LeRoy’s group, Good Jobs First, tracks subsidies given to Amazon. They total $4.7 billion over the past two decades. Amazon has received subsidies to build 283 of its warehouses, distribution centers and other projects nationally: the Niagara package of tax breaks rank as the sixth richest.
“[Local officials] should be driving a harder bargain, they should be playing a smarter poker hand,” LeRoy said. “They should realize that the company wants to come, that the bargain on the table isn't the jobs, it's the access to market share.”
Onesi said if the town bargained harder with companies like Amazon, they’d walk away.
“Maybe if we held a better hand, maybe they wouldn't come, and that's what we have to look at,” he said. “We have to weigh those factors.”
State subsidies likely
Amazon appears eligible to receive Excelsior corporate tax credits for the 1,000 jobs it intends to create. Investigative Post estimates those tax credits at $22.4 million over 10 years, based on Amazon’s payroll figures and a formula Empire State Development publishes on its website.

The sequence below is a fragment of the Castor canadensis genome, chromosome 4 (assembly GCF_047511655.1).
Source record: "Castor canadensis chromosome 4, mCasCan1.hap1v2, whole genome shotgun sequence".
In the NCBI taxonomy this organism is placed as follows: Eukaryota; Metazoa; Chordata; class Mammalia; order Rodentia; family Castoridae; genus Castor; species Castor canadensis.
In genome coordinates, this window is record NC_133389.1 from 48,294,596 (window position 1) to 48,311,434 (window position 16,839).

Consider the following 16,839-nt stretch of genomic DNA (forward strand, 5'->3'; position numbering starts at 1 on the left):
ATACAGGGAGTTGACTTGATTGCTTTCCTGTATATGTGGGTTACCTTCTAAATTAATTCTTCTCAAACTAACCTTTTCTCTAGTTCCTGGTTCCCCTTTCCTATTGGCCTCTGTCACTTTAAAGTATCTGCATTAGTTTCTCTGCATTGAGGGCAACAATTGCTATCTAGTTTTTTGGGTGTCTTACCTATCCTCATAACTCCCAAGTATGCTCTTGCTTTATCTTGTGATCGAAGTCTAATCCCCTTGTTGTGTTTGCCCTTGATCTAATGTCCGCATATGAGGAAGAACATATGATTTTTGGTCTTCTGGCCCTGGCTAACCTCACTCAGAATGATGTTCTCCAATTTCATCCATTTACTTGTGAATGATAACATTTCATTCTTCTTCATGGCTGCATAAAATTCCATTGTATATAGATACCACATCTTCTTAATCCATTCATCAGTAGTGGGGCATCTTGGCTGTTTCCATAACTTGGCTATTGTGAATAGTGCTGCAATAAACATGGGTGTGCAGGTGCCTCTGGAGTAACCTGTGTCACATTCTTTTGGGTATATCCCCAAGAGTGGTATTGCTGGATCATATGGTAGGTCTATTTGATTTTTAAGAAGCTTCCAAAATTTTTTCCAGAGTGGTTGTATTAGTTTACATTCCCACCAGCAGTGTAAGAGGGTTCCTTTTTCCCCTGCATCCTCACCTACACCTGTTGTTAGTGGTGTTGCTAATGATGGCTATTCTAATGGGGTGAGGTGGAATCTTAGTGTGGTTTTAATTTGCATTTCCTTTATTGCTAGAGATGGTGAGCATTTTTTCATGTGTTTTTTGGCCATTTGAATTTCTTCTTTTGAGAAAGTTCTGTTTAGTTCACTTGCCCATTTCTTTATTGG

The project may also be eligible for an investment tax credit and state grants. Discounted hydropower from the New York Power Authority is apparently not part of the mix, as an authority spokesman said Amazon has not applied for the program.
Pamm Lent, a spokesperson for Empire State Development, refused to comment on any potential subsidies for Amazon.
Wallace, the Niagara Town Supervisor, and Kim Nason, a Phillips Lytle attorney working for Amazon and the developer, Atlanta-based JB2 Partners, did not respond to interview requests.
No environmental study
Amazon is poised to set up shop without a full review of how its warehouse will impact the environment. Large projects are typically subject to review under the State Environmental Quality Review Act, or SEQRA.
The “negative declaration” it received also means the public had no opportunity to weigh in on those issues, said attorney Arthur Giacalone, who specializes in cases related to SEQRA.
“The intent of SEQRA is that any project that has even one aspect … that possibly could lead to a significant environmental impact should get not a negative declaration, but a positive declaration,” said Giacalone. “The larger the project, the more sensitive the surroundings, the more important it is to issue a positive declaration.”